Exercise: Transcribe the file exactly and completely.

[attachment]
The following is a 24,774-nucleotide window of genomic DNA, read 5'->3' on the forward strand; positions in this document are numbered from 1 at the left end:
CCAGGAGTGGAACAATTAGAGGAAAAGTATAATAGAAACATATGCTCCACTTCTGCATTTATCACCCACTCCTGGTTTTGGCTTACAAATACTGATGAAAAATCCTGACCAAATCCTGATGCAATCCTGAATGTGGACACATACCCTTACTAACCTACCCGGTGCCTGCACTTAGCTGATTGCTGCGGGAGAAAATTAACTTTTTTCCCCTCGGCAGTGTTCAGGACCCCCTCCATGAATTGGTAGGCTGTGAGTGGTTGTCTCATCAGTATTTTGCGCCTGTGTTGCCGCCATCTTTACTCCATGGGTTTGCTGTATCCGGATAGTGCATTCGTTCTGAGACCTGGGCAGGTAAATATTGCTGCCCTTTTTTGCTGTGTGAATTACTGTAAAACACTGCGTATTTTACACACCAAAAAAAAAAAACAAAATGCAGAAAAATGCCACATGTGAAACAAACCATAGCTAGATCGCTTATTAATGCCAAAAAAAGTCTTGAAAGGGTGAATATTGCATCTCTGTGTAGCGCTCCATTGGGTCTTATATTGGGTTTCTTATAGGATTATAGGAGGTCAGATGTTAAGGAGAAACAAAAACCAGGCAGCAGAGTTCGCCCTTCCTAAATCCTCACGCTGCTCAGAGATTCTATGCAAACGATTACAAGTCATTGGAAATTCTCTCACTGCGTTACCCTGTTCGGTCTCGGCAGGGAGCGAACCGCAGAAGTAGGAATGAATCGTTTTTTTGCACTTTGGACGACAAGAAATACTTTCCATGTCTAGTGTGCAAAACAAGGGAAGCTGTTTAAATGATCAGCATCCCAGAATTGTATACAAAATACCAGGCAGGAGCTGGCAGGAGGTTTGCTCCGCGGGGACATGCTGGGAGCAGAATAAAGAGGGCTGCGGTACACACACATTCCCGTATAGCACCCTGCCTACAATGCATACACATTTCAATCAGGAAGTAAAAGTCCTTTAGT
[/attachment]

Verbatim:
The following is a 24,774-nucleotide window of genomic DNA, read 5'->3' on the forward strand; positions in this document are numbered from 1 at the left end:
CCAGGAGTGGAACAATTAGAGGAAAAGTATAATAGAAACATATGCTCCACTTCTGCATTTATCACCCACTCCTGGTTTTGGCTTACAAATACTGATGAAAAATCCTGACCAAATCCTGATGCAATCCTGAATGTGGACACATACCCTTACTAACCTACCCGGTGCCTGCACTTAGCTGATTGCTGCGGGAGAAAATTAACTTTTTTCCCCTCGGCAGTGTTCAGGACCCCCTCCATGAATTGGTAGGCTGTGAGTGGTTGTCTCATCAGTATTTTGCGCCTGTGTTGCCGCCATCTTTACTCCATGGGTTTGCTGTATCCGGATAGTGCATTCGTTCTGAGACCTGGGCAGGTAAATATTGCTGCCCTTTTTTGCTGTGTGAATTACTGTAAAACACTGCGTATTTTACACACCAAAAAAAAAAAACAAAATGCAGAAAAATGCCACATGTGAAACAAACCATAGCTAGATCGCTTATTAATGCCAAAAAAAGTCTTGAAAGGGTGAATATTGCATCTCTGTGTAGCGCTCCATTGGGTCTTATATTGGGTTTCTTATAGGATTATAGGAGGTCAGATGTTAAGGAGAAACAAAAACCAGGCAGCAGAGTTCGCCCTTCCTAAATCCTCACGCTGCTCAGAGATTCTATGCAAACGATTACAAGTCATTGGAAATTCTCTCACTGCGTTACCCTGTTCGGTCTCGGCAGGGAGCGAACCGCAGAAGTAGGAATGAATCGTTTTTTTGCACTTTGGACGACAAGAAATACTTTCCATGTCTAGTGTGCAAAACAAGGGAAGCTGTTTAAATGATCAGCATCCCAGAATTGTATACAAAATACCAGGCAGGAGCTGGCAGGAGGTTTGCTCCGCGGGGACATGCTGGGAGCAGAATAAAGAGGGCTGCGGTACACACACATTCCCGTATAGCACCCTGCCTACAATGCATACACATTTCAATCAGGAAGTAAAAGTCCTTTAGT